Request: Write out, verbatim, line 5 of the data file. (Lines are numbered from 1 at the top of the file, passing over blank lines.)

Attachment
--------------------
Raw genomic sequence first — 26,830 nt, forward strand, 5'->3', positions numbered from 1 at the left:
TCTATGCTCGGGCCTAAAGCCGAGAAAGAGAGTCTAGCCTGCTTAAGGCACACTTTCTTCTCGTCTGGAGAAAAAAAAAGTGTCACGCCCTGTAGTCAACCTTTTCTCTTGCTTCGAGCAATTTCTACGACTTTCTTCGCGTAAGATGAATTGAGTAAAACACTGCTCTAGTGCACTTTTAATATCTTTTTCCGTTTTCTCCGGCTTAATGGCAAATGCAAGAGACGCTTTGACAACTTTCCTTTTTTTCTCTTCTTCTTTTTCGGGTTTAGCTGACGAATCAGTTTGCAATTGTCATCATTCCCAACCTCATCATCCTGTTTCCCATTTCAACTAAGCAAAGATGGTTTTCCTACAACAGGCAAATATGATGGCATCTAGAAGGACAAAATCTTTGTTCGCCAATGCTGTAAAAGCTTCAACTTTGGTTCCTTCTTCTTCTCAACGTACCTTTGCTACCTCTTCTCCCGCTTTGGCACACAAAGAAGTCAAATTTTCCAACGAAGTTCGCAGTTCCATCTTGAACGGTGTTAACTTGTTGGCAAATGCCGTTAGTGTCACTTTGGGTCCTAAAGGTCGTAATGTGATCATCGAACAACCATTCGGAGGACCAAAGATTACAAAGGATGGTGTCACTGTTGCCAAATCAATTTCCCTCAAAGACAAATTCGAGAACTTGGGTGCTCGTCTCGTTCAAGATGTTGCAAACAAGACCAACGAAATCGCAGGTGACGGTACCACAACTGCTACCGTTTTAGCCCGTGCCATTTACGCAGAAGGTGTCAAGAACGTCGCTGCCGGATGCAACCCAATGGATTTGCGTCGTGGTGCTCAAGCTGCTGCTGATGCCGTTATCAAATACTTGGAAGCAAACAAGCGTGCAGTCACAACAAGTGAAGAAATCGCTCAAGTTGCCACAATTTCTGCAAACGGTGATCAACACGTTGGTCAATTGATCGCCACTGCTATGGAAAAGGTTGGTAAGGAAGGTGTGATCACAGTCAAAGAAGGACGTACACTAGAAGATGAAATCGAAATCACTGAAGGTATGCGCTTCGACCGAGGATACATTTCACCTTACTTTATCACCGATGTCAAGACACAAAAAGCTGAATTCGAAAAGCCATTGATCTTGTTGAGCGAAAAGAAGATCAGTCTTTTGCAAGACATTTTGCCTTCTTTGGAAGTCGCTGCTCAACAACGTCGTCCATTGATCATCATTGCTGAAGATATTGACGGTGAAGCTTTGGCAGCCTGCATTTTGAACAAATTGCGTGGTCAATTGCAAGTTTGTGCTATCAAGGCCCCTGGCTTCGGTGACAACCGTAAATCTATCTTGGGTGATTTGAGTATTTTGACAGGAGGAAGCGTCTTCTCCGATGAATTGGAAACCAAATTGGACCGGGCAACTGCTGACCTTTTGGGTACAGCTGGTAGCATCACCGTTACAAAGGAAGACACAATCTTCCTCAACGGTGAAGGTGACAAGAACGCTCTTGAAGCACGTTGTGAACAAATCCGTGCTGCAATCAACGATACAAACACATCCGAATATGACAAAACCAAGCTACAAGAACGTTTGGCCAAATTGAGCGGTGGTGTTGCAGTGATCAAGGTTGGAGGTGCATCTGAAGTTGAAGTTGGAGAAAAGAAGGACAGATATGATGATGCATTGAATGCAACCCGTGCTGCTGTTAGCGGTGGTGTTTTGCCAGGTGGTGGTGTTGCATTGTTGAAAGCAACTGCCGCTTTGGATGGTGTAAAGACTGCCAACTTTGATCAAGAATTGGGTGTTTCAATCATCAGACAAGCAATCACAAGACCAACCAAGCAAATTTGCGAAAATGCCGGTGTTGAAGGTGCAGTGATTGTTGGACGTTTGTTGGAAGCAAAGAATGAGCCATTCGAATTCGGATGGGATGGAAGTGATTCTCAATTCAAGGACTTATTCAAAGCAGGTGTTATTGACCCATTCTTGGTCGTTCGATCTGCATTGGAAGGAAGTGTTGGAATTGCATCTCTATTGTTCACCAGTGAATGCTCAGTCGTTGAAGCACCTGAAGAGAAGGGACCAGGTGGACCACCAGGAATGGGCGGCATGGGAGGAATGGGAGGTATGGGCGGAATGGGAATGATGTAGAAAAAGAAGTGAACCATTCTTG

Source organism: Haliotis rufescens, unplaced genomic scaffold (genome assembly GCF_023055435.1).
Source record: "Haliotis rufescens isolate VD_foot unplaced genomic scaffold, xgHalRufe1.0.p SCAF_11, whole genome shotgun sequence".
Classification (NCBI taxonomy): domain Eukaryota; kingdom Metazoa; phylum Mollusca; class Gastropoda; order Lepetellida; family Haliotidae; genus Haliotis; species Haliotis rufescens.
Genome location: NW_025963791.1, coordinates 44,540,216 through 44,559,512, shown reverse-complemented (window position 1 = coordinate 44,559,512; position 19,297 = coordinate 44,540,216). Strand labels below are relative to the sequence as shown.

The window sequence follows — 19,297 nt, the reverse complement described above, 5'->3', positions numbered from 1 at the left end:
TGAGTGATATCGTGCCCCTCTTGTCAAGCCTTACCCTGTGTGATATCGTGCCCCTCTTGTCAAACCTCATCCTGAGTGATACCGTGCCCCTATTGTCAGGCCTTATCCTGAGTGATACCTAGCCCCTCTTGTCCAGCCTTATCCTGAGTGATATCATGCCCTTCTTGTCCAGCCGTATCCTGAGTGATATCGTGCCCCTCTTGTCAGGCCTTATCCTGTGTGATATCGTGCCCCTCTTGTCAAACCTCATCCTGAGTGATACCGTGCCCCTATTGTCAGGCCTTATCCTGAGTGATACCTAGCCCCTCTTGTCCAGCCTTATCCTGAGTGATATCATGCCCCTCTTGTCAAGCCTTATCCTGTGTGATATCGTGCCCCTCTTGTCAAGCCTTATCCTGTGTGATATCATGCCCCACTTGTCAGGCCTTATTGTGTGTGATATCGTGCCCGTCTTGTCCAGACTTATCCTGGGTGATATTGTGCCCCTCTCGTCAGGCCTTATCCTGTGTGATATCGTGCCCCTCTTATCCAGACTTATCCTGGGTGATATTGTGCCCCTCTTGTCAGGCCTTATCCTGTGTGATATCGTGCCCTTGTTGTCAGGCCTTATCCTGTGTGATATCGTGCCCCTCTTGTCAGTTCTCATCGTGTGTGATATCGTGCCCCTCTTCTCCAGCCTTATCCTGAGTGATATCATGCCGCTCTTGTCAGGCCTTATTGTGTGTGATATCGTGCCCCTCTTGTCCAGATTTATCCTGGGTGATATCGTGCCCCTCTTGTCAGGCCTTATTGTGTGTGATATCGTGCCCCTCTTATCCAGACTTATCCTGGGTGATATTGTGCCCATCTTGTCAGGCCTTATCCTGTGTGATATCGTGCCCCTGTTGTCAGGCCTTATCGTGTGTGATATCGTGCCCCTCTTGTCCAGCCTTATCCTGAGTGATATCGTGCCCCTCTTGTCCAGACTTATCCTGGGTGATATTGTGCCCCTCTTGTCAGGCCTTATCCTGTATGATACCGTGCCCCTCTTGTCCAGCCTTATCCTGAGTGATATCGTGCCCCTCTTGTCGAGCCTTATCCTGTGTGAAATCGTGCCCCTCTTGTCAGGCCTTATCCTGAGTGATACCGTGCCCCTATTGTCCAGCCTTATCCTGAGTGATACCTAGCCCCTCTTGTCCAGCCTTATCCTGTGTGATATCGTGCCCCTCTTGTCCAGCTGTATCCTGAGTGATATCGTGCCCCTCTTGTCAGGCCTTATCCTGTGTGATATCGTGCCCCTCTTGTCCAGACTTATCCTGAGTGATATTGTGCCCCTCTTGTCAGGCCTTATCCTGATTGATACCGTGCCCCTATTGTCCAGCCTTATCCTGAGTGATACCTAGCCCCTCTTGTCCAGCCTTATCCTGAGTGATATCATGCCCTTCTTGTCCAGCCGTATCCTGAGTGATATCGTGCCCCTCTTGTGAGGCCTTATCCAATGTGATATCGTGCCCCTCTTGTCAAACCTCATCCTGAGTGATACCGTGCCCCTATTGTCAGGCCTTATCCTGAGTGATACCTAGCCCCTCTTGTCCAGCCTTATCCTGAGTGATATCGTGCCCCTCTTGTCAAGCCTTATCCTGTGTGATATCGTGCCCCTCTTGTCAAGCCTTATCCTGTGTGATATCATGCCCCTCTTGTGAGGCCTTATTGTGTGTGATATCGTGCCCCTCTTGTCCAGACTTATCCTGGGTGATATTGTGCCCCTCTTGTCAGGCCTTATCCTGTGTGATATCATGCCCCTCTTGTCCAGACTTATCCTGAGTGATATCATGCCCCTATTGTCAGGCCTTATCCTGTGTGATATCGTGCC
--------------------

Classification (NCBI taxonomy): domain Eukaryota; kingdom Metazoa; phylum Mollusca; class Gastropoda; order Lepetellida; family Haliotidae; genus Haliotis; species Haliotis rufescens.